Gates: U.S. Should Engage Iran With Incentives, Pressure
Thursday, May 15, 2008; Page A04
The United States should construct a combination of incentives and pressure to engage Iran, and may have missed earlier opportunities to begin a useful dialogue with Tehran, Defense Secretary Robert M. Gates said yesterday.
"We need to figure out a way to develop some leverage . . . and then sit down and talk with them," Gates said. "If there is going to be a discussion, then they need something, too. We can't go to a discussion and be completely the demander, with them not feeling that they need anything from us."
In the meantime, Gates told a meeting of the Academy of American Diplomacy, a group of retired diplomats, "my personal view would be we ought to look for ways outside of government to open up the channels and get more of a flow of people back and forth." Noting that "a fair number" of Iranians regularly visit the United States, he said, "We ought to increase the flow the other way . . . of Americans" visiting Iran.
"I think that may be the one opening that creates some space," Gates said.
The Bush administration has said it will talk with Iran, and consider lifting economic and other sanctions, only if Iran ends a uranium enrichment program the administration maintains is intended to produce nuclear weapons, a charge Iran denies. Although the U.S. and Iranian ambassadors to Baghdad met three times last year for discussions on Iraq, Iran has refused to continue that dialogue.
Others, including Sen. Barack Obama (D-Ill.), who is running for president, have said that talks with Iran on a range of issues might be useful.
Gates publicly favored engagement with Iran before taking his current job in late 2006. In 2004, he co-authored a Council on Foreign Relations report titled "Iran: Time for a New Approach." At the time, he explained yesterday, "we were looking at a different Iran in many respects" under then-President Mohammad Khatami. Tehran's role in Iraq was "fairly ambivalent," he said. "They were doing some things that were not helpful, but they were also doing some things that were helpful."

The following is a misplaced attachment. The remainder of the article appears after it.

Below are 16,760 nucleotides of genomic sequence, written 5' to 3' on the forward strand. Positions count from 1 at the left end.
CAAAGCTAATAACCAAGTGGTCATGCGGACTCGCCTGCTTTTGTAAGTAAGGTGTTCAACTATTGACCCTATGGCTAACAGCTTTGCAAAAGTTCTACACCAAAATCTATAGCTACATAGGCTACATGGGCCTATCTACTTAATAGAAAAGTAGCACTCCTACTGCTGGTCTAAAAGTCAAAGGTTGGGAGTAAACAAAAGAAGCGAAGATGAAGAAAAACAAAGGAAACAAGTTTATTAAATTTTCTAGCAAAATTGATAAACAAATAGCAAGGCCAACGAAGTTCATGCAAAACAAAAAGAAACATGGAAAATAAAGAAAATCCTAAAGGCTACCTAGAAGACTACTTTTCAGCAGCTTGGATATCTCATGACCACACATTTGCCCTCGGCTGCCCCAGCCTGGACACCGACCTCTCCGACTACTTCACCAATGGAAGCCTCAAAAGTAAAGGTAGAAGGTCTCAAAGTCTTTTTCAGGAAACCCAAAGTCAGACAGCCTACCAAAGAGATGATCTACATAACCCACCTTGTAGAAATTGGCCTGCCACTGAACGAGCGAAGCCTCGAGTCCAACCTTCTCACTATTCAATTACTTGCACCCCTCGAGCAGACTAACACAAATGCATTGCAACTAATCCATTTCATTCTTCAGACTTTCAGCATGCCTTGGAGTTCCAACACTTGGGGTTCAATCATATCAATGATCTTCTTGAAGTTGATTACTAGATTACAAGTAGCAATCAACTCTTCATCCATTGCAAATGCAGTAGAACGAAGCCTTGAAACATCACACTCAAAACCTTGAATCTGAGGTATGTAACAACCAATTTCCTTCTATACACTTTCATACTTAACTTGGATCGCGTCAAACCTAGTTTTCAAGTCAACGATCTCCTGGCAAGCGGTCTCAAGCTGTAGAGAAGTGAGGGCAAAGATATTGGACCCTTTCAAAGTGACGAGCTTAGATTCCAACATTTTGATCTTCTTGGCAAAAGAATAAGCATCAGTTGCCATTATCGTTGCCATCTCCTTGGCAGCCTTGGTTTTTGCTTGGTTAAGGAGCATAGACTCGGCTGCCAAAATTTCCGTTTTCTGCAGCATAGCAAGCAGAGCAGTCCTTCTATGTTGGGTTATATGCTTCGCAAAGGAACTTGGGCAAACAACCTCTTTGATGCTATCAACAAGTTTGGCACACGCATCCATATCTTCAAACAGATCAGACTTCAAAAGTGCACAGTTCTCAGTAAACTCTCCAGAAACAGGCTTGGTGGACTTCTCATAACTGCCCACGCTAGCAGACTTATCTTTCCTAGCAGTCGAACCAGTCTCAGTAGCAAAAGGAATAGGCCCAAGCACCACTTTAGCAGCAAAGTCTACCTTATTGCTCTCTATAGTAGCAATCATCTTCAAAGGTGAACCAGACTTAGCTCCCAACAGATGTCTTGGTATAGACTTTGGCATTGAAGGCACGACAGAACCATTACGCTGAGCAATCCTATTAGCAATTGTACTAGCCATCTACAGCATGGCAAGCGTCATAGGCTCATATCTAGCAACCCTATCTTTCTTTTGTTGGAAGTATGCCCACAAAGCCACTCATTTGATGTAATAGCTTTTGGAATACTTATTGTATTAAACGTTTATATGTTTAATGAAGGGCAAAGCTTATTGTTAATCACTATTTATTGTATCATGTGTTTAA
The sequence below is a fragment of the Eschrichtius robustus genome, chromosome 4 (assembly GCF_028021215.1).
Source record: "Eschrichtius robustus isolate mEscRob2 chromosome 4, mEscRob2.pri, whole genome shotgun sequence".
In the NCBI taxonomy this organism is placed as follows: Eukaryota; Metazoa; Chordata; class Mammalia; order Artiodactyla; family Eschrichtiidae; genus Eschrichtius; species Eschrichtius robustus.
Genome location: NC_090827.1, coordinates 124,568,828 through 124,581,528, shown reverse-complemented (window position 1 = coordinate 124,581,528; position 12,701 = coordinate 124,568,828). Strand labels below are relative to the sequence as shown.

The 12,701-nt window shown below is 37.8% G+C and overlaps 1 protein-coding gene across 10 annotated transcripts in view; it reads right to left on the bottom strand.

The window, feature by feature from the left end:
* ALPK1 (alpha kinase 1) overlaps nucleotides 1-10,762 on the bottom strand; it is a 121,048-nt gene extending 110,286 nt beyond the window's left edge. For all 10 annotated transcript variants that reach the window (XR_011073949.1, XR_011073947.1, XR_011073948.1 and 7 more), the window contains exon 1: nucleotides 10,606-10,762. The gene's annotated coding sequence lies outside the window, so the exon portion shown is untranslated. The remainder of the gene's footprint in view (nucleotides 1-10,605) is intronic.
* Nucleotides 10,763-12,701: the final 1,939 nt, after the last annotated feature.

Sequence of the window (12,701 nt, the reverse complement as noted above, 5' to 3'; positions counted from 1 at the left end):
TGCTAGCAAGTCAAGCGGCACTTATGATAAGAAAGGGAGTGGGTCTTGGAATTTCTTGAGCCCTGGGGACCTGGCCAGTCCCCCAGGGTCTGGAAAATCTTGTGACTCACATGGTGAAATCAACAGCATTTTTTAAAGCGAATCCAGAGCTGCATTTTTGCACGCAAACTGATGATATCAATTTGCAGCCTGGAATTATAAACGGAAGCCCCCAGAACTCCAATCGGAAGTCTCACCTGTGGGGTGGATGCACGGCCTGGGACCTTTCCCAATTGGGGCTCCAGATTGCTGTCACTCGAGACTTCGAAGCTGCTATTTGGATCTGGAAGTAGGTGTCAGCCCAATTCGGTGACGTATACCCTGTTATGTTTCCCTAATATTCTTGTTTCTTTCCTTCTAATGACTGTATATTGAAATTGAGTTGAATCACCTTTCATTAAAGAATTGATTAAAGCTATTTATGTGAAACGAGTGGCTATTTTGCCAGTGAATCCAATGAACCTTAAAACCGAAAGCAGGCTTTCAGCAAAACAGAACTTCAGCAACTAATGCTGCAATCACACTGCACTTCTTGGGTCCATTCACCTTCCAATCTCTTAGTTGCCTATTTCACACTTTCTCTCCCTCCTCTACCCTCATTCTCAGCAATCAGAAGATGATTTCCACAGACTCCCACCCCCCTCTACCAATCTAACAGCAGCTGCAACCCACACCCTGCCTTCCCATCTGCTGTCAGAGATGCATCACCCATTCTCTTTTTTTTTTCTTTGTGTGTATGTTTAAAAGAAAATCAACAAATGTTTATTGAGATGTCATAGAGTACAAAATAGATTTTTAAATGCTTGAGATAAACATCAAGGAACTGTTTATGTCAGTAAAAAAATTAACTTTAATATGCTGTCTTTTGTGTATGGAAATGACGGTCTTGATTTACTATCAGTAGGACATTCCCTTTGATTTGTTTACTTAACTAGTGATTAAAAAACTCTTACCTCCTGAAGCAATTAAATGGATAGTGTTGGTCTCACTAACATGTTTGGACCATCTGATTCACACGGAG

"One of the things that I think historians will have to take a look at is whether there was a missed opportunity at that time," Gates said. Khatami was replaced in 2005 by hard-line President Mahmoud Ahmadinejad.
Gates was also a member of the bipartisan 2006 Iraq Study Group, which advocated reaching out to Iran. He resigned from the group when President Bush nominated him as defense secretary in November that year; the report was published on Dec. 6, the day of his confirmation.
The administration charges that Iran is now deeply engaged in training and arming Shiite militias fighting U.S. troops in Iraq. In his remarks yesterday, Gates said evidence to that effect is "very unambiguous."
But, he said, "I sort of sign up" with New York Times columnist Thomas L. Friedman, who wrote yesterday that the "right question" for the United States is not whether to talk with Iran but "whether we have leverage or don't have leverage."
"When you have leverage, talk," Friedman advised. "When you don't have leverage, get some -- by creating economic, diplomatic or military incentives and pressures that the other side finds too tempting or frightening to ignore. That is where the Bush team has been so incompetent vis-à-vis Iran."
A number of senior U.S. military officials have emphasized the need for robust diplomacy toward Iran, while not ruling out the use of force. "I'm a big believer in resolving this diplomatically, economically and politically," Adm. Michael Mullen, chairman of the Joint Chiefs of Staff, said in a recent interview with The Washington Post. "The military aspect of this, which I think is a very important part of the equation and must stay on the table," Mullen said, is an option of "last resort."
Gates said yesterday that the U.S. military remained "stretched" by deployments in Iraq and Afghanistan, although he said that all service branches had met their recruitment and retention goals last month. "There is no doubt that . . . we would be very hard-pressed to fight another major conventional war right now," he said. "But where would we sensibly do that, anyway?"
Future conflicts, Gates said, will be asymmetric. "Other countries are not going to come at us in a conventional war."